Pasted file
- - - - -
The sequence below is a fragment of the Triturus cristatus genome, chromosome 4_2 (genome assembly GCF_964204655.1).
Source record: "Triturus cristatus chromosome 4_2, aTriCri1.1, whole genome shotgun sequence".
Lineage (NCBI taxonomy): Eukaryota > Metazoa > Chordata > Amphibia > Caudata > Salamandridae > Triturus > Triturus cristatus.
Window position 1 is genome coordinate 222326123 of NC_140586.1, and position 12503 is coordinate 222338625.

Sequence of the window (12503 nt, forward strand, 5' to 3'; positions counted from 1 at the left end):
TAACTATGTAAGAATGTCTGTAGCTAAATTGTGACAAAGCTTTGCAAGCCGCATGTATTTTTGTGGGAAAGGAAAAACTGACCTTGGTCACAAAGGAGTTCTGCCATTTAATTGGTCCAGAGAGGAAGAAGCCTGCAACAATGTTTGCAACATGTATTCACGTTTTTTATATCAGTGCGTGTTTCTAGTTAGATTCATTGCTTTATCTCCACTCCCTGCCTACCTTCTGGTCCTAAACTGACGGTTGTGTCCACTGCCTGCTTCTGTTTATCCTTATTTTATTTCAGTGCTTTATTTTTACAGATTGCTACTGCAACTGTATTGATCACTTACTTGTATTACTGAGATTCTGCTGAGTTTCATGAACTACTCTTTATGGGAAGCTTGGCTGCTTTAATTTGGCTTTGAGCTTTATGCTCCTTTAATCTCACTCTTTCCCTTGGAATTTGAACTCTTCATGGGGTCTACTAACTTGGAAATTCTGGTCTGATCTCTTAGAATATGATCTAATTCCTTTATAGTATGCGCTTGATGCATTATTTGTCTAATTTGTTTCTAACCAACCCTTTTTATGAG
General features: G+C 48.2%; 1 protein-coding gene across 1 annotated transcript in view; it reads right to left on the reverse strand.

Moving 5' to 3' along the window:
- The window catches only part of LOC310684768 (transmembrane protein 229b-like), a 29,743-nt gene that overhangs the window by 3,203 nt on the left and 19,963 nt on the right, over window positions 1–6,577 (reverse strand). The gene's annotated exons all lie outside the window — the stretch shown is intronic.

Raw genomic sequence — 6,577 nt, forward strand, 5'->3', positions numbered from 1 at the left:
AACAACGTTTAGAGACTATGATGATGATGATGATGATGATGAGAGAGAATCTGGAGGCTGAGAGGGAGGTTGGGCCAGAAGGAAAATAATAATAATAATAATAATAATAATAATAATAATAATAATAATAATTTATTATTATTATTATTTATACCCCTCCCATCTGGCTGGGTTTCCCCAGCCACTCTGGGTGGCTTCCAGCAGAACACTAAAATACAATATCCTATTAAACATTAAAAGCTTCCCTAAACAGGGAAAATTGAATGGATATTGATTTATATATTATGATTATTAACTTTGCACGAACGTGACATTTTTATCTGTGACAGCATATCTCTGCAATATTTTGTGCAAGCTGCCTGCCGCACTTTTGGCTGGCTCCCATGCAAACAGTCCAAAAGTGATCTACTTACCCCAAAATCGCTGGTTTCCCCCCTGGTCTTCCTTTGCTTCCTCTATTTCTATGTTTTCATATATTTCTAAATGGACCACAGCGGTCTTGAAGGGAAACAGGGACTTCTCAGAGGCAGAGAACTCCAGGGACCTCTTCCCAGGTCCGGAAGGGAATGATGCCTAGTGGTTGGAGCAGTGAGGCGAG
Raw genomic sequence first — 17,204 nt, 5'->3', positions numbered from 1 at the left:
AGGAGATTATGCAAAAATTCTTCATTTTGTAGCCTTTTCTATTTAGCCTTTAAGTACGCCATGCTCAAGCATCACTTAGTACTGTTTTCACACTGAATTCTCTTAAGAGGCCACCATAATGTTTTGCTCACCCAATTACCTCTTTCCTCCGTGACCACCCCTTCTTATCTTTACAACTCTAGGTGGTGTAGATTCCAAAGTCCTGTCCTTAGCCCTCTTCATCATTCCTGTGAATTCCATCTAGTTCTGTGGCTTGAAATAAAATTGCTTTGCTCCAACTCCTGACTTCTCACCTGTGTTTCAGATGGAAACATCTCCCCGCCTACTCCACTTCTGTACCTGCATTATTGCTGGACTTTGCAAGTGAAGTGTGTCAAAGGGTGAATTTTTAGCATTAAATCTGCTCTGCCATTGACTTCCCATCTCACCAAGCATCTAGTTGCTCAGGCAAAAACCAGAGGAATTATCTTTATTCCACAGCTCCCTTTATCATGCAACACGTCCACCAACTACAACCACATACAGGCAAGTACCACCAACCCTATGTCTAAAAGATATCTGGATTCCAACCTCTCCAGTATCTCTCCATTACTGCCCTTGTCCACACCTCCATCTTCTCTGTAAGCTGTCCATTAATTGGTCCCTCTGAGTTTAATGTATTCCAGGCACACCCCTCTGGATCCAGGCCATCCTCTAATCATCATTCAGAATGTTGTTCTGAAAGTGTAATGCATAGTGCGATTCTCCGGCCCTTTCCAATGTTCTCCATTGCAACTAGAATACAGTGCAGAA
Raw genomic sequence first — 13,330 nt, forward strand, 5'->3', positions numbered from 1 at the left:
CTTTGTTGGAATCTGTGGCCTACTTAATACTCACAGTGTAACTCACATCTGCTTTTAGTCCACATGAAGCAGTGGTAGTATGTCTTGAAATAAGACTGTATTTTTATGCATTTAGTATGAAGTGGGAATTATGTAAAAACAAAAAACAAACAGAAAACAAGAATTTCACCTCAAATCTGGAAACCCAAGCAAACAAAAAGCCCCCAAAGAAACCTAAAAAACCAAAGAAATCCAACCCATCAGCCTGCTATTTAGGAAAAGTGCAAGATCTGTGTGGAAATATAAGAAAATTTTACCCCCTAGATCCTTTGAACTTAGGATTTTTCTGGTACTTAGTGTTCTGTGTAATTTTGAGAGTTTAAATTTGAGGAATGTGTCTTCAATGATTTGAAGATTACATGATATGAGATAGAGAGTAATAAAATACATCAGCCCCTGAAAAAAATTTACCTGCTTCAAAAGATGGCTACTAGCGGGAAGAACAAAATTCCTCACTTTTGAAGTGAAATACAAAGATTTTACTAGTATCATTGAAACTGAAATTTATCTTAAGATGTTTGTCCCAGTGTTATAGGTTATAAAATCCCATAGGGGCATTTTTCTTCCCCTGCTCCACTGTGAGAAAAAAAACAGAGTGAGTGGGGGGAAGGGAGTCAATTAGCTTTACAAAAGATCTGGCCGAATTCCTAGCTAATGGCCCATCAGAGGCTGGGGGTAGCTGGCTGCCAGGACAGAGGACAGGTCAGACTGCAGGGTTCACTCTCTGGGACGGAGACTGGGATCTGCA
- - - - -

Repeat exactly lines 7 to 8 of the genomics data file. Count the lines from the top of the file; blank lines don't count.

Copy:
General features: G+C 48.2%; 1 protein-coding gene across 1 annotated transcript in view; it reads right to left on the reverse strand.

Moving 5' to 3' along the window: